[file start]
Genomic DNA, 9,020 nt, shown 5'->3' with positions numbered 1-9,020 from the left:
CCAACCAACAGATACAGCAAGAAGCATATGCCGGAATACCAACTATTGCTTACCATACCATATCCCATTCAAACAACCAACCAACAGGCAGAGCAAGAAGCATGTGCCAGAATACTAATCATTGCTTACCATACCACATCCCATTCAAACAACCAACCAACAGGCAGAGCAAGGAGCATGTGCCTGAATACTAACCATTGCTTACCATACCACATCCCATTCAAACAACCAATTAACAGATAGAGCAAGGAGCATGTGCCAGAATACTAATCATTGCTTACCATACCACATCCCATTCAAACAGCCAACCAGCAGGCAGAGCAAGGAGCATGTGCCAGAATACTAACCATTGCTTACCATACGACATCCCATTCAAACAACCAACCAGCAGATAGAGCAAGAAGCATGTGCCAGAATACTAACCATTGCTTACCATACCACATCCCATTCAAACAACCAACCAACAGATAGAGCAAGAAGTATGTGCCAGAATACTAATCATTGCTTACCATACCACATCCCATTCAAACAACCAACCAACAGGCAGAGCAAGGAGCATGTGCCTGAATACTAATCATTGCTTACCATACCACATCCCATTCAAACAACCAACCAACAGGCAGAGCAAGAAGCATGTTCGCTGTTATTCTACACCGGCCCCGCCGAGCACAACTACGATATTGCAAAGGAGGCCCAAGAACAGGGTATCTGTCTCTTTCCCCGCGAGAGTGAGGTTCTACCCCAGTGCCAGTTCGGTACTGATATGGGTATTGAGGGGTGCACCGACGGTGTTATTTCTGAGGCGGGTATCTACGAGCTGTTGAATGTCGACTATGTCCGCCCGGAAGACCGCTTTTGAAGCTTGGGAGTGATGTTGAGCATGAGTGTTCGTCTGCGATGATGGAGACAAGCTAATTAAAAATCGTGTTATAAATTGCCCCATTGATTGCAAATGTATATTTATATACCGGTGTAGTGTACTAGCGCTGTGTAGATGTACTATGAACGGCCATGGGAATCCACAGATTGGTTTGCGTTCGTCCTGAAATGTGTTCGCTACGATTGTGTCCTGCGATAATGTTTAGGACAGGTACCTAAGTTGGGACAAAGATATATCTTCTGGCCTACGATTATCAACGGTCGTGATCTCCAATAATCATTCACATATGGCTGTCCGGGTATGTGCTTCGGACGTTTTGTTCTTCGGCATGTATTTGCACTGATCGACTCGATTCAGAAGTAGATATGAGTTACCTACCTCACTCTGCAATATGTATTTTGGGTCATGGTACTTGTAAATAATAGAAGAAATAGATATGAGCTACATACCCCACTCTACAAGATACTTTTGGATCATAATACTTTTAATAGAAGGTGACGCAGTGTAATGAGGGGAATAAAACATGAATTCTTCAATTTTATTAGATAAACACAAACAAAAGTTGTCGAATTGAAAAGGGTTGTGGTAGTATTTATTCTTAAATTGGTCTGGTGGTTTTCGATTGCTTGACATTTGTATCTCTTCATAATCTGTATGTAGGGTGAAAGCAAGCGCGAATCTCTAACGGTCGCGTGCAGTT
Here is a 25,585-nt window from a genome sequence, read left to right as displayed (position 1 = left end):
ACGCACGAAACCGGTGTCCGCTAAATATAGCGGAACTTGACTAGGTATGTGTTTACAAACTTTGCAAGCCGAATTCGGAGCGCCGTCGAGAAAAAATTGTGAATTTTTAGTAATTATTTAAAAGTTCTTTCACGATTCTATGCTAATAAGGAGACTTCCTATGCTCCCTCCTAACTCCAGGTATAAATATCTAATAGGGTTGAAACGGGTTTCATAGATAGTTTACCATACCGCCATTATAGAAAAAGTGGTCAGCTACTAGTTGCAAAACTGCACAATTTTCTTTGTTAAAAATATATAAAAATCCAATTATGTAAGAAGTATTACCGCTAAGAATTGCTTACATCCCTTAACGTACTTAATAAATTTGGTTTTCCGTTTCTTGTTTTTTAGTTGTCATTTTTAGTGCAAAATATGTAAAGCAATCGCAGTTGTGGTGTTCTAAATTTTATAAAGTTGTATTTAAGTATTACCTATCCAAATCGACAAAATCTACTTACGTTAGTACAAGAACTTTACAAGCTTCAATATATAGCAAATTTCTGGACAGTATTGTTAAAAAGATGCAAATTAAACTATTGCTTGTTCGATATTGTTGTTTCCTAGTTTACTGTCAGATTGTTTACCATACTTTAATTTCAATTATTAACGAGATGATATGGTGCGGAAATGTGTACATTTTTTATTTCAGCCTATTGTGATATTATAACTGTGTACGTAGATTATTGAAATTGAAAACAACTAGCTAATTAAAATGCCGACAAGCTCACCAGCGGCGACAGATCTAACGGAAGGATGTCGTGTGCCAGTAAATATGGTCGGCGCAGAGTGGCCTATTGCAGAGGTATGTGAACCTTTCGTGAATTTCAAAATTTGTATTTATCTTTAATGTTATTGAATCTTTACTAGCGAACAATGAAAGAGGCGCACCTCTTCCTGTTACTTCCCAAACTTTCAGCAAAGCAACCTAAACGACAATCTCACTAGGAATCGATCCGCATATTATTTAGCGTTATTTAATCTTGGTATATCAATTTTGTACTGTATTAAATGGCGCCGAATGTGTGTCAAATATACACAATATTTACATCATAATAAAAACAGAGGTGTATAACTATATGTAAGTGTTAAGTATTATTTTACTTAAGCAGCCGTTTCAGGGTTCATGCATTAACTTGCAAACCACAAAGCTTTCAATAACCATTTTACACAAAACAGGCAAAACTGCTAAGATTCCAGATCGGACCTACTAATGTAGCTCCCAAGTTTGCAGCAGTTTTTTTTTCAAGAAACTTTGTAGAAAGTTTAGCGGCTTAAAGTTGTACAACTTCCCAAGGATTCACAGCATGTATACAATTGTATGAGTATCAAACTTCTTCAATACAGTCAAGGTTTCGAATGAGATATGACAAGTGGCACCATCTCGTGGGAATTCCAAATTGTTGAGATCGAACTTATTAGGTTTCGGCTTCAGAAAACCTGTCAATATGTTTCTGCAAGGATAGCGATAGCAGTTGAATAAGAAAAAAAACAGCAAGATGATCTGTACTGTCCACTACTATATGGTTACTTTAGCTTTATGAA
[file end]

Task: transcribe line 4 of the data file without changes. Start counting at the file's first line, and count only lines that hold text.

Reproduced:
ACGCACGAAACCGGTGTCCGCTAAATATAGCGGAACTTGACTAGGTATGTGTTTACAAACTTTGCAAGCCGAATTCGGAGCGCCGTCGAGAAAAAATTGTGAATTTTTAGTAATTATTTAAAAGTTCTTTCACGATTCTATGCTAATAAGGAGACTTCCTATGCTCCCTCCTAACTCCAGGTATAAATATCTAATAGGGTTGAAACGGGTTTCATAGATAGTTTACCATACCGCCATTATAGAAAAAGTGGTCAGCTACTAGTTGCAAAACTGCACAATTTTCTTTGTTAAAAATATATAAAAATCCAATTATGTAAGAAGTATTACCGCTAAGAATTGCTTACATCCCTTAACGTACTTAATAAATTTGGTTTTCCGTTTCTTGTTTTTTAGTTGTCATTTTTAGTGCAAAATATGTAAAGCAATCGCAGTTGTGGTGTTCTAAATTTTATAAAGTTGTATTTAAGTATTACCTATCCAAATCGACAAAATCTACTTACGTTAGTACAAGAACTTTACAAGCTTCAATATATAGCAAATTTCTGGACAGTATTGTTAAAAAGATGCAAATTAAACTATTGCTTGTTCGATATTGTTGTTTCCTAGTTTACTGTCAGATTGTTTACCATACTTTAATTTCAATTATTAACGAGATGATATGGTGCGGAAATGTGTACATTTTTTATTTCAGCCTATTGTGATATTATAACTGTGTACGTAGATTATTGAAATTGAAAACAACTAGCTAATTAAAATGCCGACAAGCTCACCAGCGGCGACAGATCTAACGGAAGGATGTCGTGTGCCAGTAAATATGGTCGGCGCAGAGTGGCCTATTGCAGAGGTATGTGAACCTTTCGTGAATTTCAAAATTTGTATTTATCTTTAATGTTATTGAATCTTTACTAGCGAACAATGAAAGAGGCGCACCTCTTCCTGTTACTTCCCAAACTTTCAGCAAAGCAACCTAAACGACAATCTCACTAGGAATCGATCCGCATATTATTTAGCGTTATTTAATCTTGGTATATCAATTTTGTACTGTATTAAATGGCGCCGAATGTGTGTCAAATATACACAATATTTACATCATAATAAAAACAGAGGTGTATAACTATATGTAAGTGTTAAGTATTATTTTACTTAAGCAGCCGTTTCAGGGTTCATGCATTAACTTGCAAACCACAAAGCTTTCAATAACCATTTTACACAAAACAGGCAAAACTGCTAAGATTCCAGATCGGACCTACTAATGTAGCTCCCAAGTTTGCAGCAGTTTTTTTTTCAAGAAACTTTGTAGAAAGTTTAGCGGCTTAAAGTTGTACAACTTCCCAAGGATTCACAGCATGTATACAATTGTATGAGTATCAAACTTCTTCAATACAGTCAAGGTTTCGAATGAGATATGACAAGTGGCACCATCTCGTGGGAATTCCAAATTGTTGAGATCGAACTTATTAGGTTTCGGCTTCAGAAAACCTGTCAATATGTTTCTGCAAGGATAGCGATAGCAGTTGAATAAGAAAAAAAACAGCAAGATGATCTGTACTGTCCACTACTATATGGTTACTTTAGCTTTATGAA